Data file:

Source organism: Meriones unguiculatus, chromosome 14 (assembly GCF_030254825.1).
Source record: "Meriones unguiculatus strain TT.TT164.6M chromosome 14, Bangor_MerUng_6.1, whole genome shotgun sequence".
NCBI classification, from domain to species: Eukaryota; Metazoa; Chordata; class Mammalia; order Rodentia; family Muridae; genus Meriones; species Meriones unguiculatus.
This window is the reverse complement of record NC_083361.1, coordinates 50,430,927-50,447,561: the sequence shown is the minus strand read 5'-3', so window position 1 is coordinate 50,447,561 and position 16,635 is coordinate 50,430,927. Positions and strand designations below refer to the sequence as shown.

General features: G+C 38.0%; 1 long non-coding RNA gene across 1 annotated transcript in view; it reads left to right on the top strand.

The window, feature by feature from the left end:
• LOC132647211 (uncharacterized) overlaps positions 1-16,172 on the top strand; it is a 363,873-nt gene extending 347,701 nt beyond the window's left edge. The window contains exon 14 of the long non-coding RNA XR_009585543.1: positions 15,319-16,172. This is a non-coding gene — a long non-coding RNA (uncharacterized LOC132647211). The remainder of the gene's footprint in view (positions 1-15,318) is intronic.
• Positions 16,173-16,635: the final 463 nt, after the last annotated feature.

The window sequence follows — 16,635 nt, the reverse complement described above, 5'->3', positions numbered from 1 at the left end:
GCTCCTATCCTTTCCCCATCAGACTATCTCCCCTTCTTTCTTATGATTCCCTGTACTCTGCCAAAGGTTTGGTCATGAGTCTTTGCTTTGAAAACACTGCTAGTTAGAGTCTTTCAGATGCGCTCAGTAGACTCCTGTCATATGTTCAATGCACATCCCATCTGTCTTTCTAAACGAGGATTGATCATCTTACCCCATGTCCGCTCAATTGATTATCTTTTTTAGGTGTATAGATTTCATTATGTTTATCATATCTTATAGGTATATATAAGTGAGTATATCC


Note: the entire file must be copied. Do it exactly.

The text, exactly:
Source organism: Meriones unguiculatus, chromosome 14 (assembly GCF_030254825.1).
Source record: "Meriones unguiculatus strain TT.TT164.6M chromosome 14, Bangor_MerUng_6.1, whole genome shotgun sequence".
NCBI classification, from domain to species: Eukaryota; Metazoa; Chordata; class Mammalia; order Rodentia; family Muridae; genus Meriones; species Meriones unguiculatus.
This window is the reverse complement of record NC_083361.1, coordinates 50,430,927-50,447,561: the sequence shown is the minus strand read 5'-3', so window position 1 is coordinate 50,447,561 and position 16,635 is coordinate 50,430,927. Positions and strand designations below refer to the sequence as shown.

General features: G+C 38.0%; 1 long non-coding RNA gene across 1 annotated transcript in view; it reads left to right on the top strand.

The window, feature by feature from the left end:
• LOC132647211 (uncharacterized) overlaps positions 1-16,172 on the top strand; it is a 363,873-nt gene extending 347,701 nt beyond the window's left edge. The window contains exon 14 of the long non-coding RNA XR_009585543.1: positions 15,319-16,172. This is a non-coding gene — a long non-coding RNA (uncharacterized LOC132647211). The remainder of the gene's footprint in view (positions 1-15,318) is intronic.
• Positions 16,173-16,635: the final 463 nt, after the last annotated feature.

The window sequence follows — 16,635 nt, the reverse complement described above, 5'->3', positions numbered from 1 at the left end:
GCTCCTATCCTTTCCCCATCAGACTATCTCCCCTTCTTTCTTATGATTCCCTGTACTCTGCCAAAGGTTTGGTCATGAGTCTTTGCTTTGAAAACACTGCTAGTTAGAGTCTTTCAGATGCGCTCAGTAGACTCCTGTCATATGTTCAATGCACATCCCATCTGTCTTTCTAAACGAGGATTGATCATCTTACCCCATGTCCGCTCAATTGATTATCTTTTTTAGGTGTATAGATTTCATTATGTTTATCATATCTTATAGGTATATATAAGTGAGTATATCC